- Starting in September, the Fed will allow up to $60 billion per month of Treasury securities and up to $35 billion per month of agency securities to run off the balance sheet. To the extent that maturing Treasury coupon securities are less than the monthly cap, Treasury bills will make up the rest of the runoff up to the cap. See the Federal Open Market Committee (2022b).
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- As indicated in the minutes of the March 2022 FOMC meeting, FOMC participants generally agreed that after balance-sheet reduction was well underway, it would be appropriate to consider sales of agency mortgage-backed securities. Sales would help to speed the return of our portfolio’s composition to being primarily Treasury securities, consistent with the FOMC’s stated desire to minimize the effect of the Fed’s balance-sheet holdings on the allocation of credit across economic sectors. See the Federal Open Market Committee (2022a), pp. 4-5.
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- Analysis by Penn Wharton Budget Model (2022) indicates that the Inflation Reduction Act would reduce cumulative government deficits by $264 billion over the 10-year budget window, have no meaningful effect on inflation in the near term, but would reduce inflation by 0.1 percentage point by the middle of the first decade. See Penn Wharton Budget Model (2022).
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- For a short, readable history, see Sablik (2013).
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- For the effect of experiences from high-inflation eras on inflation expectations, see Malmendier and Nagel (2016). For the effect of salient prices on inflation expectations, see Coibion and Gorodnichenko (2015), Cavallo, Cruces, and Perez-Truglia (2017), D’Acunto, et al. (2021), and Campos, McMain, and Pedemonte (2022).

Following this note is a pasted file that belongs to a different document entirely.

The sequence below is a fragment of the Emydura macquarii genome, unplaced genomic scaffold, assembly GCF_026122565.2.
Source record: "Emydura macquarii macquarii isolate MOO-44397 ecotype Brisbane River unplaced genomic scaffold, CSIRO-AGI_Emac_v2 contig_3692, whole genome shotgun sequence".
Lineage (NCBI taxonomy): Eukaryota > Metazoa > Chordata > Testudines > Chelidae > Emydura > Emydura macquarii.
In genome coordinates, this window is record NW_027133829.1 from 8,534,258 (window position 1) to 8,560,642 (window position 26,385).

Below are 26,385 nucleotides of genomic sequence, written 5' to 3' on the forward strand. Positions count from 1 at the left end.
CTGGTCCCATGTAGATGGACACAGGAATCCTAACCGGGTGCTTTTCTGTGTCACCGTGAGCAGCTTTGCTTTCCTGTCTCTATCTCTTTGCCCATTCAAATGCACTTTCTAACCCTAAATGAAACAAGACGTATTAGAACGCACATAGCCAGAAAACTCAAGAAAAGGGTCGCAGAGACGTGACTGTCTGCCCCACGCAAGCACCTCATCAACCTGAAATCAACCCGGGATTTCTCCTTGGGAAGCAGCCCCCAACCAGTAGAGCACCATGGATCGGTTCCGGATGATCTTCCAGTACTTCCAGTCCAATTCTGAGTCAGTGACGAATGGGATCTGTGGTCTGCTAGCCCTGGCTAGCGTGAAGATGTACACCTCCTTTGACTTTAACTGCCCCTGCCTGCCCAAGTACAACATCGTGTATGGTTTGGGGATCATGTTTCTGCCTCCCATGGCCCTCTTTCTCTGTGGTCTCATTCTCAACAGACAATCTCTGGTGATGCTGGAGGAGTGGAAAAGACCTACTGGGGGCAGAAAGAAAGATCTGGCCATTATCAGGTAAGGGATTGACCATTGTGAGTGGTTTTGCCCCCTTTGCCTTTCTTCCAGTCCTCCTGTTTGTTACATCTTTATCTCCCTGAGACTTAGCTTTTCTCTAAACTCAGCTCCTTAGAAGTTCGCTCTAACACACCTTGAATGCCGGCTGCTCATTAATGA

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- Volcker (1981b), p. 2.
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- Campos, Chris, Michael McMain, and Mathieu Pedemonte, “Understanding Which Prices Affect Inflation Expectations,” Economic Commentary, Federal Reserve Bank of Cleveland, Number 2022-06, April 19, 2022. (https://doi.org/10.26509/frbc-ec-202206)
- Cavallo, Alberto, Guillermo Cruces, and Ricardo Perez-Truglia, “Inflation Expectations, Learning, and Supermarket Prices: Evidence from Survey Experiments,” American Economic Journal: Macroeconomics 9, 2017, pp. 1-35. (https://www.aeaweb.org/articles?id=10.1257/mac.20150147)